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Bahamian art: Presenting. Uniting. Educating.

Civil Engagement as Culture: Unearthing Voices

Mixed Media Blog

Civil Engagement as Culture: Unearthing Voices

Holly Bynoe

By Dr. Ian Bethell-Bennett 

Edwidge Danticat’s book of essays Create Dangerously lead essay tells the story of François Duvalier, Papa Doc, bringing all the school children and the working community out to see the hanging of two young men. It was to set the example of what would happen to artists who chose to create dangerously. The idea behind the action of the public killings was that the public would not challenge the authority of the state. Instead, the population chose to tell stories that resisted the power of the dictator; they chose to create dangerously. Art is a vehicle for community expression and resilience.

John Beadle. Row Yah Boat. Sculptural Installation for NE8

John Beadle. Row Yah Boat. Sculptural Installation for NE8

The Haitian people are resourceful and resilient in the face of decades of tyranny and dictatorship. Can we learn from them? Have we learned from them? The Bahamas has apparently, never experienced such tyranny or dictatorship, but Danticat’s work needs to be understood in the current context. There was apparently no need for dictatorship when other means were used to maintain the status quo. As a democracy, one does not want to create waves, especially when we live below sea level, for many, and barely above sea level for some.

What has helped is that The Bahamas is not known for its novels nor its books – this is thankfully changing,– it is however known for having a high GDP, that if we create dangerously could be taken from us. This ‘threat’ of losing economic ground and becoming like Haiti is a cultural fact that can be traced back generations. Bahamian Culture was created to distrust, avoid and hate Haitian culture and the reality that is Haiti.

We accepted that culture of fear and distrust, and according to that culture, Haitians are rough and violent people, something that one would hear often growing up. They are also harbingers of doom. ‘Look at Haiti’ as if to say that they caused it all. Our lesson was always if we chose to create dangerously, we would end up like that. Our culture was moulded as a reaction to threats, as Nicolette Bethel asserts. Moreover, fear was sown into souls so that they did not hold forth; they did not challenge, and the only challenge would ever be the Mace and the Hourglass being thrown from Parliament. The General Strike, if we listen to the current folks, did not happen, except when it is convenient for them to use it.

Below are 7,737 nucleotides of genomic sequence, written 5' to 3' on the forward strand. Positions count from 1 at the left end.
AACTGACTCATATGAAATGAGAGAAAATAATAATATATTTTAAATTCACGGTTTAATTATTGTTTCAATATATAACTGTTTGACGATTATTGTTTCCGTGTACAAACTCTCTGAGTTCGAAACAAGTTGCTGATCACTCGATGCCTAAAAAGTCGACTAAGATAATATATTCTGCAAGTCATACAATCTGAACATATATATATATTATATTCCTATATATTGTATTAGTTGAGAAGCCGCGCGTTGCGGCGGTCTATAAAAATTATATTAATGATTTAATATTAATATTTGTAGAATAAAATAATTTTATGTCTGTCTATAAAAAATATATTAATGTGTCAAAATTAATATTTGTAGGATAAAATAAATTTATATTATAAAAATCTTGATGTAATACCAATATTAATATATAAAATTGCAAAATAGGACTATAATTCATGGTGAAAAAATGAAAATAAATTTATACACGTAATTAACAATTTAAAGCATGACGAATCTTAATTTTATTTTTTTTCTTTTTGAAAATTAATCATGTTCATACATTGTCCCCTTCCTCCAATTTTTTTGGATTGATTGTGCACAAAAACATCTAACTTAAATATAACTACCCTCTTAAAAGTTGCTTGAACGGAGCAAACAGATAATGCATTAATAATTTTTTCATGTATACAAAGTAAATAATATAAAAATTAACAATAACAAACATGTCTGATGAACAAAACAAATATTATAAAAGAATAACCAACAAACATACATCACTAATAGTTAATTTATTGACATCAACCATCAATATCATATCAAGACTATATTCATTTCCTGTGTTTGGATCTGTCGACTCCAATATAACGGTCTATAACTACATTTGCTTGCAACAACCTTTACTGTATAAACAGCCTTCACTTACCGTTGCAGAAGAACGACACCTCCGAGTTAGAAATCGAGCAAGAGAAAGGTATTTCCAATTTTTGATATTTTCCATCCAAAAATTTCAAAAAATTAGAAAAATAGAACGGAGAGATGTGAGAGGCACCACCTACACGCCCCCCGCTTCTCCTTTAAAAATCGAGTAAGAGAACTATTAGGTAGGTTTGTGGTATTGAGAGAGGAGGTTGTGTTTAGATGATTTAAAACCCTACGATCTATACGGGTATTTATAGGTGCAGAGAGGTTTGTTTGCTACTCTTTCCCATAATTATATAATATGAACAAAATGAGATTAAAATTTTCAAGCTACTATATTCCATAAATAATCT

Bahamian history is usually cleansed of all resistance to bad treatment and exploitation. We now wrap our stories in bacon and fry them up so that no one knows what they are eating. Much like the ‘sacking,' covering in sackcloth, of tree trunks for Christmas. We have become a safe place where invaders are welcomed and shown where safes and lockboxes are, and, in some instances, they are given the keys to the country without so much as a question asked. We shall not speak out. Our culture is gratitude and silence-tourism! Art and culture often collide with this idea of docility.

In Danticat’s essay, she uses Albert Camus’ play Caligula to create a parallel with the Haitian history of torture and exploitation, but also their resilience.

“They needed to be convinced that words could still be spoken, that stories could still be told and passed on. So, as my father used to tell it, these young people donned white sheets as togas and they tried to stage Camus’ play—quietly, quietly—in many of their houses, where they whispered lines like:

Execution relieves and liberates. It is a universal tonic, just in precept as in practice. A man dies because he is guilty. A man is guilty because he is one of Caligula’s subjects. Ergo all men are guilty and shall die. It is only a matter of time and patience. The legend of the underground staging of this and other plays, clandestine readings of pieces of literature, was so strong that years after Papa Doc Duvalier died, every time there was a political murder in Bel Air, one of the young aspiring intel­lectuals in the neighborhood where I spent the first twelve years of my life might inevitably say that someone should put on a play.”

Susan Katz-Lightbourn. Remember. Mixed Media Installation. NE8

Susan Katz-Lightbourn. Remember. Mixed Media Installation. NE8

As the need to speak out deepens, to use words that we have been told are treacherous, are not respectful of those in power, we are taught that we should be submissive, subservient, smiling folks who love tourism. We shall do nothing that would upset that Trojan horse because it is as much as the sacred calf. Han’ come, han’ go, we shall always be quiet.